Results. 277 women and 265 men with an average age of 28 were evaluated. The prevalence of depression and anxiety found was 12.2% and 47.1%, respectively, and was associated with work fatigue, decreased socio-labor performance, emotional exhaustion, harmful alcohol consumption, and personal history of depression and/or anxiety.
Discussion and conclusion. There are training-related characteristics that could promote depression and anxiety in physicians vulnerable to depression and/or anxiety.

Keywords: Depression, anxiety, training, medical residency.

Introducción. Se han reportado más altas tasas de depresión y ansiedad en médicos residentes que en la población en general. La asociación con características relacionadas con el adiestramiento ha sido poco estudiada.
Objetivo. Conocer la asociación de depresión y ansiedad con características relacionadas con el adiestramiento en un grupo de médicos residentes.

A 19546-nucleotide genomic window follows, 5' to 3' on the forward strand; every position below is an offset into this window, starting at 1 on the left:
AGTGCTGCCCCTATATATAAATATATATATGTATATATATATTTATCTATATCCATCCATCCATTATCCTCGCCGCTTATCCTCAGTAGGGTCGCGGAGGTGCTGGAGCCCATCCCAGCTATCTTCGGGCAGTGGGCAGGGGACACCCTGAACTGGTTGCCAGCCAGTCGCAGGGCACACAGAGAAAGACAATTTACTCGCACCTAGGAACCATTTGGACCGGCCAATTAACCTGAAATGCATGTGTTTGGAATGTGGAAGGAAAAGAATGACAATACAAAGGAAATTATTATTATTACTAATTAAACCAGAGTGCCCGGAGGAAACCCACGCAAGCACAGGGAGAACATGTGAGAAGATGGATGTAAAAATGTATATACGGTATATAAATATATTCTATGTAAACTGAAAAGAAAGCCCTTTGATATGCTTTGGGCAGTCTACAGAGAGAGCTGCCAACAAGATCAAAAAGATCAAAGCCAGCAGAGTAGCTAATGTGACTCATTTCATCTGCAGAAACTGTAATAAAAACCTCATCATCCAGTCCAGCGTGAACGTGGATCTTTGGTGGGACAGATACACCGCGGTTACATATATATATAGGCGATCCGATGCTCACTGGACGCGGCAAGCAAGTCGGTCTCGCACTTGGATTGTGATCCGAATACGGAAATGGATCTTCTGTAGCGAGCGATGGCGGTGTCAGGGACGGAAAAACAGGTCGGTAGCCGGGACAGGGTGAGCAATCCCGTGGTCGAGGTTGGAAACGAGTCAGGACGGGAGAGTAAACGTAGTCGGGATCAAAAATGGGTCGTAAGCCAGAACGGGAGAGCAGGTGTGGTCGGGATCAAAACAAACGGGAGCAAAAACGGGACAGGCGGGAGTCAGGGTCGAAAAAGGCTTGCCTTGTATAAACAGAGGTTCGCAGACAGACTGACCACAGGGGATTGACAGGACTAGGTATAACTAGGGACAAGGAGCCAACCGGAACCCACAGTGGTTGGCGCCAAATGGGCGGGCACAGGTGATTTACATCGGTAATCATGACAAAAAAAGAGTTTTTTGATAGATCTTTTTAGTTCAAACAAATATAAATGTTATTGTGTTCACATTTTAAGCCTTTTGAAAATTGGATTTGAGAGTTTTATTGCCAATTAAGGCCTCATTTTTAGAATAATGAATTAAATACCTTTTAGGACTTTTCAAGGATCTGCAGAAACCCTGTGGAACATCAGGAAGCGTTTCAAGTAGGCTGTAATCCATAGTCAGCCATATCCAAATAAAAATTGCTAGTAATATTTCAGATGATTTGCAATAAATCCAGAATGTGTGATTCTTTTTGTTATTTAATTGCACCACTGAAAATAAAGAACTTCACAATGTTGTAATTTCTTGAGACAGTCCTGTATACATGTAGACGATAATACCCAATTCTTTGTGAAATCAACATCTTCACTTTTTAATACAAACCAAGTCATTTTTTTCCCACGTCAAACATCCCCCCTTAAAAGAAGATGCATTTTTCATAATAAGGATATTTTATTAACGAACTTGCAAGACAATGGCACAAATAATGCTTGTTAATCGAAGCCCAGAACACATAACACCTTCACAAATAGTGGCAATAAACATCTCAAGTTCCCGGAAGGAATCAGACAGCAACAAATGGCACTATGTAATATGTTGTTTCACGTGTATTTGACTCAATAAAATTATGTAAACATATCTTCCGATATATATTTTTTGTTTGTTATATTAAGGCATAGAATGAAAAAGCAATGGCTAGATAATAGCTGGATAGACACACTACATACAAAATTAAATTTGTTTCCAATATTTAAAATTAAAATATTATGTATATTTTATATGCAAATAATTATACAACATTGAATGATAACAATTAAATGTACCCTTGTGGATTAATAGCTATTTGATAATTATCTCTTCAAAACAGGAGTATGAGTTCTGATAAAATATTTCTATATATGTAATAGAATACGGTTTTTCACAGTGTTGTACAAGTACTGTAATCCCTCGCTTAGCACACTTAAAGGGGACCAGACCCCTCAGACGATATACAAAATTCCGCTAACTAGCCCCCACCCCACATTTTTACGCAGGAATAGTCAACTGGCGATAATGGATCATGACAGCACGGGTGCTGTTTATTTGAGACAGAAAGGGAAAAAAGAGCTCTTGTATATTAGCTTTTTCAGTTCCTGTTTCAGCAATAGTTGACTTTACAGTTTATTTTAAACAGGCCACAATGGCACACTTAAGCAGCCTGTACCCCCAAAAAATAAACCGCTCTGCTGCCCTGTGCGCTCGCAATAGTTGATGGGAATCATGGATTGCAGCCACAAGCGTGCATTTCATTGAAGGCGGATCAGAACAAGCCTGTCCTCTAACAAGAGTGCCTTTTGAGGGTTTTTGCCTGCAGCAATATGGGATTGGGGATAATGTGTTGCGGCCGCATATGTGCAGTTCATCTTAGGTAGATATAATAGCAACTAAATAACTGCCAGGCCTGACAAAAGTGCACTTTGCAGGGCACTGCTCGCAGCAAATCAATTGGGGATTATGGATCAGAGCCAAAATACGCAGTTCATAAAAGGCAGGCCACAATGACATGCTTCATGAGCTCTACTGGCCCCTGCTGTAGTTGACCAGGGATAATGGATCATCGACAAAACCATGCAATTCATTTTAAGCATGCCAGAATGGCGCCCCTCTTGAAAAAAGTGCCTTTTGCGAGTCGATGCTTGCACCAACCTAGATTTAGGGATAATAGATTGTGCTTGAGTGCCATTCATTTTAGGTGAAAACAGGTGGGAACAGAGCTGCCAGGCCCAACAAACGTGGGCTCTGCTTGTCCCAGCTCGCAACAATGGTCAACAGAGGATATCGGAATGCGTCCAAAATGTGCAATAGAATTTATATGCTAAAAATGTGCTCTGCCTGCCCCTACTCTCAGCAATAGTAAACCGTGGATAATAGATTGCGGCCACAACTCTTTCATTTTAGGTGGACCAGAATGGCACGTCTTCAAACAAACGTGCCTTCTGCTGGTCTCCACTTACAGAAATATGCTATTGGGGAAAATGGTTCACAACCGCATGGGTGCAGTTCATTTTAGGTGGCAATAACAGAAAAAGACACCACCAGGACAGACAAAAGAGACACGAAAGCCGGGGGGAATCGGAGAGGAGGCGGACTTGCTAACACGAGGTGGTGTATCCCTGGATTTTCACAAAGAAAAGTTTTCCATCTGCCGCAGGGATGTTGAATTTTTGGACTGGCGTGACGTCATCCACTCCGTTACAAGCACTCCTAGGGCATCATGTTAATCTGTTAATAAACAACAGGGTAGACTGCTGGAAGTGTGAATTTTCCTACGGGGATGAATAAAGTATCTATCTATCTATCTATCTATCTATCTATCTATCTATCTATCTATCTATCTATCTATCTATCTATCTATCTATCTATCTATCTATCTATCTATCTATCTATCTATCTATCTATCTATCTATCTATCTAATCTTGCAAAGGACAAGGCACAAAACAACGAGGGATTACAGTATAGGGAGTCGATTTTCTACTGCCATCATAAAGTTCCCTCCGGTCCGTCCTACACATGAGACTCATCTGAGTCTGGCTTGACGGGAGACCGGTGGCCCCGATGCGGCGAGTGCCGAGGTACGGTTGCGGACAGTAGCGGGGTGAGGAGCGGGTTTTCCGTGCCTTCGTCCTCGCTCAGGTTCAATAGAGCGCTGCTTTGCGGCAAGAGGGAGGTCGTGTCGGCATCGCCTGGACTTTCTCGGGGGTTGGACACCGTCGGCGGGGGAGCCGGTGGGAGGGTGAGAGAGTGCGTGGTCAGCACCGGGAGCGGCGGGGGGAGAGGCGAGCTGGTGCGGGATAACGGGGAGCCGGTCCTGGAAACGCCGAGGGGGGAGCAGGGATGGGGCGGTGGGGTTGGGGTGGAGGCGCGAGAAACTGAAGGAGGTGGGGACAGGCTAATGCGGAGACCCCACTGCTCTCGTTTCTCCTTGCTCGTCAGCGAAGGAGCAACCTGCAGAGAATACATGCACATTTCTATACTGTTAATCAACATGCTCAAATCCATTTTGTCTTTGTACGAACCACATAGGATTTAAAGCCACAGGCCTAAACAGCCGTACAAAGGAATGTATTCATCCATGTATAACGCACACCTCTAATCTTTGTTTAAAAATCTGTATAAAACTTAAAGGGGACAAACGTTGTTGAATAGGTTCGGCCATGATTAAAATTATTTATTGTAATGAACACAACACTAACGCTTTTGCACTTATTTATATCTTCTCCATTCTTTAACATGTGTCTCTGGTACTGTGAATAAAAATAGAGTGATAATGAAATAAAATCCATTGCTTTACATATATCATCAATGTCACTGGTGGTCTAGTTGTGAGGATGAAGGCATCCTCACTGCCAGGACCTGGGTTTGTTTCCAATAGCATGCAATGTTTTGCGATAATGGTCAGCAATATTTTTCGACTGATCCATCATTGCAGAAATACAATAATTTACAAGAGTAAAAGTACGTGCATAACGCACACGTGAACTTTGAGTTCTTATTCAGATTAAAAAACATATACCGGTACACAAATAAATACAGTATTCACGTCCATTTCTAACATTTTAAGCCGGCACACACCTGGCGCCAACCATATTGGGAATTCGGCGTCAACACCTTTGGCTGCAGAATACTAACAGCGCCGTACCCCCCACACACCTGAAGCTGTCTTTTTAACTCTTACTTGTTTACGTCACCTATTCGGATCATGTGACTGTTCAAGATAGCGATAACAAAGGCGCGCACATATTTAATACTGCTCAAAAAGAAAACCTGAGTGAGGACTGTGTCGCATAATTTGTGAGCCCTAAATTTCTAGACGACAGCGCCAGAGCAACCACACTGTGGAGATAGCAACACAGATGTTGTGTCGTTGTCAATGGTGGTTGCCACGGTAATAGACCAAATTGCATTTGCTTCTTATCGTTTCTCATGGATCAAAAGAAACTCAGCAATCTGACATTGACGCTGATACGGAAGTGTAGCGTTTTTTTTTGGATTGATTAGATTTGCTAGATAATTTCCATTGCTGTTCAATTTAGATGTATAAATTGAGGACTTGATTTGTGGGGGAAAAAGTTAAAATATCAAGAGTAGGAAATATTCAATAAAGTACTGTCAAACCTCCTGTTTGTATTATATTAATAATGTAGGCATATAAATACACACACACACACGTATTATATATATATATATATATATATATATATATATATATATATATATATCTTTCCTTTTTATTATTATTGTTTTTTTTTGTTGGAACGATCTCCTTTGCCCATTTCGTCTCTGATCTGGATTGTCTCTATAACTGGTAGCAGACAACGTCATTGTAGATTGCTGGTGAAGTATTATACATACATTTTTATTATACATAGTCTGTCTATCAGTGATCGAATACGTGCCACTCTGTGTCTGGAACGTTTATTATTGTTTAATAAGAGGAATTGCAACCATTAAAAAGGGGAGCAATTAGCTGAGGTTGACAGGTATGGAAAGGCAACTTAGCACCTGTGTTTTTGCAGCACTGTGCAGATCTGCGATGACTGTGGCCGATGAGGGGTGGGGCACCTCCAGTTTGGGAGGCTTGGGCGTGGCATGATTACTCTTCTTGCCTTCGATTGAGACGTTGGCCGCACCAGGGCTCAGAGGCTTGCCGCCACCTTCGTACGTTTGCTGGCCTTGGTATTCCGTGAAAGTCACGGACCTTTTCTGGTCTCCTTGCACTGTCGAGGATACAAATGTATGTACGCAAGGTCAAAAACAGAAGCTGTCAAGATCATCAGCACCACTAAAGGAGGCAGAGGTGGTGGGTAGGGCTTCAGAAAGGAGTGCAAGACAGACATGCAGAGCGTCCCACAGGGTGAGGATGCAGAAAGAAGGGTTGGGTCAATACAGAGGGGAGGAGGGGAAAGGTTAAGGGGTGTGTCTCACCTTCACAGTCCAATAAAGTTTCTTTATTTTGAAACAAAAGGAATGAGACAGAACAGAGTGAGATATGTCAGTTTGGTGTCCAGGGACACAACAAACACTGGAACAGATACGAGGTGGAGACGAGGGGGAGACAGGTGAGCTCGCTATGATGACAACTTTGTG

Método. Se incluyeron 542 médicos residentes de diferente grado y especialidad. Se les aplicó la Mini Entrevista Neuropsiquiátrica Internacional para identificar depresión y ansiedad. Las características relacionadas con el adiestramiento que se evaluaron fueron: fatiga laboral y reducción del desempeño laboral por sueño insatisfactorio; consumo de tabaco, alcohol y drogas; año de residencia; frecuencia de guardias; tipo de especialidad y agotamiento emocional. Otros factores evaluados por su posible asociación fueron: antecedente personal de depresión y/o ansiedad y presencia de cualquier enfermedad médica.
Resultados. Se evaluaron 277 mujeres y 265 hombres con edad media de 28 años; la prevalencia de depresión y ansiedad encontrada fue de 12.2% y 47.1%, respectivamente, y se asoció con fatiga laboral, disminución del desempeño socio laboral, agotamiento emocional, consumo perjudicial de alcohol y antecedente personal de depresión y/o ansiedad.
Discusión y conclusión. Existen características relacionadas con el adiestramiento que pudieran favorecer la presencia de depresión y ansiedad en médicos residentes vulnerables por el antecedente de depresión y/o ansiedad.